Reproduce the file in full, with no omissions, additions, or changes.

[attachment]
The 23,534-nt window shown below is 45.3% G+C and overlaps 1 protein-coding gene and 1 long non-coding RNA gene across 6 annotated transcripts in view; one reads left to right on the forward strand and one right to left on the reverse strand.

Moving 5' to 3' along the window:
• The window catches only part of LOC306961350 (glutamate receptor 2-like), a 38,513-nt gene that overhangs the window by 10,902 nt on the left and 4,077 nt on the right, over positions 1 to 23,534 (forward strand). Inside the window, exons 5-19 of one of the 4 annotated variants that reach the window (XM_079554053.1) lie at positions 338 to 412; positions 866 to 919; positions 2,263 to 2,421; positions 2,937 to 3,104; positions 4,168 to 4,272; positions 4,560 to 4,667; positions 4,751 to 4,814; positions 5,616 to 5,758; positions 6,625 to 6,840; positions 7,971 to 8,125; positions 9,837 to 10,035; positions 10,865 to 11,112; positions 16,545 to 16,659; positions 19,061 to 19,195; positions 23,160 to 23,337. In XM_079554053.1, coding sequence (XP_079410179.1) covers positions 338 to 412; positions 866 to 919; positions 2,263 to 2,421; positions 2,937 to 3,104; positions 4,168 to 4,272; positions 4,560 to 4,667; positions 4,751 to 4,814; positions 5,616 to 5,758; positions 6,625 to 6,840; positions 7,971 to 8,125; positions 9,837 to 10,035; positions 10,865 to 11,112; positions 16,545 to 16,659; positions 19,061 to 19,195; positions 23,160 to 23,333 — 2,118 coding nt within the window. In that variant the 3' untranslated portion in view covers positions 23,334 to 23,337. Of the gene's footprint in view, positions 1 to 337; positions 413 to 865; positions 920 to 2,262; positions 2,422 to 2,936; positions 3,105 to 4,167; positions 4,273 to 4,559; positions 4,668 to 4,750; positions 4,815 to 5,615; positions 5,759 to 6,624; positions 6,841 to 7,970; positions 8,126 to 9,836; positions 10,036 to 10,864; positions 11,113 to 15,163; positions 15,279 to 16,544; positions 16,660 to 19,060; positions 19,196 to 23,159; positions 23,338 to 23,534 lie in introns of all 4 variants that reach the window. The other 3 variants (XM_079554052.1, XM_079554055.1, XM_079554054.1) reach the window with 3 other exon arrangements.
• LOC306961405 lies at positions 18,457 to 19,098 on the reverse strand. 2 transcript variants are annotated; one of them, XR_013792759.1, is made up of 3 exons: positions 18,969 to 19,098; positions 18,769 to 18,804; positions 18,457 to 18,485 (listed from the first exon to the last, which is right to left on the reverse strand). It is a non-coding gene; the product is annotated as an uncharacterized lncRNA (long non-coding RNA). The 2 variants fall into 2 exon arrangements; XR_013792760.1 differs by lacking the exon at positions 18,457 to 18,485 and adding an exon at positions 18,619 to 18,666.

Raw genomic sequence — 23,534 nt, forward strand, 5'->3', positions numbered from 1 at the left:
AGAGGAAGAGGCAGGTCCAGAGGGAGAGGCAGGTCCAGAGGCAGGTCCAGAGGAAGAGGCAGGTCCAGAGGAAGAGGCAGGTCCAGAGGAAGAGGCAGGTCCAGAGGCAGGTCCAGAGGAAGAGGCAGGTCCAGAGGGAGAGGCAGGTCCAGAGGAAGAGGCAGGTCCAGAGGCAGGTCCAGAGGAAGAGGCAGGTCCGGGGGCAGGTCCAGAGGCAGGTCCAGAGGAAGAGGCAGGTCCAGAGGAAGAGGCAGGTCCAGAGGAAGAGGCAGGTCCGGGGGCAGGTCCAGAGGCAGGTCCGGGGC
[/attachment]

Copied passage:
The 23,534-nt window shown below is 45.3% G+C and overlaps 1 protein-coding gene and 1 long non-coding RNA gene across 6 annotated transcripts in view; one reads left to right on the forward strand and one right to left on the reverse strand.

Moving 5' to 3' along the window:
• The window catches only part of LOC306961350 (glutamate receptor 2-like), a 38,513-nt gene that overhangs the window by 10,902 nt on the left and 4,077 nt on the right, over positions 1 to 23,534 (forward strand). Inside the window, exons 5-19 of one of the 4 annotated variants that reach the window (XM_079554053.1) lie at positions 338 to 412; positions 866 to 919; positions 2,263 to 2,421; positions 2,937 to 3,104; positions 4,168 to 4,272; positions 4,560 to 4,667; positions 4,751 to 4,814; positions 5,616 to 5,758; positions 6,625 to 6,840; positions 7,971 to 8,125; positions 9,837 to 10,035; positions 10,865 to 11,112; positions 16,545 to 16,659; positions 19,061 to 19,195; positions 23,160 to 23,337. In XM_079554053.1, coding sequence (XP_079410179.1) covers positions 338 to 412; positions 866 to 919; positions 2,263 to 2,421; positions 2,937 to 3,104; positions 4,168 to 4,272; positions 4,560 to 4,667; positions 4,751 to 4,814; positions 5,616 to 5,758; positions 6,625 to 6,840; positions 7,971 to 8,125; positions 9,837 to 10,035; positions 10,865 to 11,112; positions 16,545 to 16,659; positions 19,061 to 19,195; positions 23,160 to 23,333 — 2,118 coding nt within the window. In that variant the 3' untranslated portion in view covers positions 23,334 to 23,337. Of the gene's footprint in view, positions 1 to 337; positions 413 to 865; positions 920 to 2,262; positions 2,422 to 2,936; positions 3,105 to 4,167; positions 4,273 to 4,559; positions 4,668 to 4,750; positions 4,815 to 5,615; positions 5,759 to 6,624; positions 6,841 to 7,970; positions 8,126 to 9,836; positions 10,036 to 10,864; positions 11,113 to 15,163; positions 15,279 to 16,544; positions 16,660 to 19,060; positions 19,196 to 23,159; positions 23,338 to 23,534 lie in introns of all 4 variants that reach the window. The other 3 variants (XM_079554052.1, XM_079554055.1, XM_079554054.1) reach the window with 3 other exon arrangements.
• LOC306961405 lies at positions 18,457 to 19,098 on the reverse strand. 2 transcript variants are annotated; one of them, XR_013792759.1, is made up of 3 exons: positions 18,969 to 19,098; positions 18,769 to 18,804; positions 18,457 to 18,485 (listed from the first exon to the last, which is right to left on the reverse strand). It is a non-coding gene; the product is annotated as an uncharacterized lncRNA (long non-coding RNA). The 2 variants fall into 2 exon arrangements; XR_013792760.1 differs by lacking the exon at positions 18,457 to 18,485 and adding an exon at positions 18,619 to 18,666.

Raw genomic sequence — 23,534 nt, forward strand, 5'->3', positions numbered from 1 at the left:
AGAGGAAGAGGCAGGTCCAGAGGGAGAGGCAGGTCCAGAGGCAGGTCCAGAGGAAGAGGCAGGTCCAGAGGAAGAGGCAGGTCCAGAGGAAGAGGCAGGTCCAGAGGCAGGTCCAGAGGAAGAGGCAGGTCCAGAGGGAGAGGCAGGTCCAGAGGAAGAGGCAGGTCCAGAGGCAGGTCCAGAGGAAGAGGCAGGTCCGGGGGCAGGTCCAGAGGCAGGTCCAGAGGAAGAGGCAGGTCCAGAGGAAGAGGCAGGTCCAGAGGAAGAGGCAGGTCCGGGGGCAGGTCCAGAGGCAGGTCCGGGGC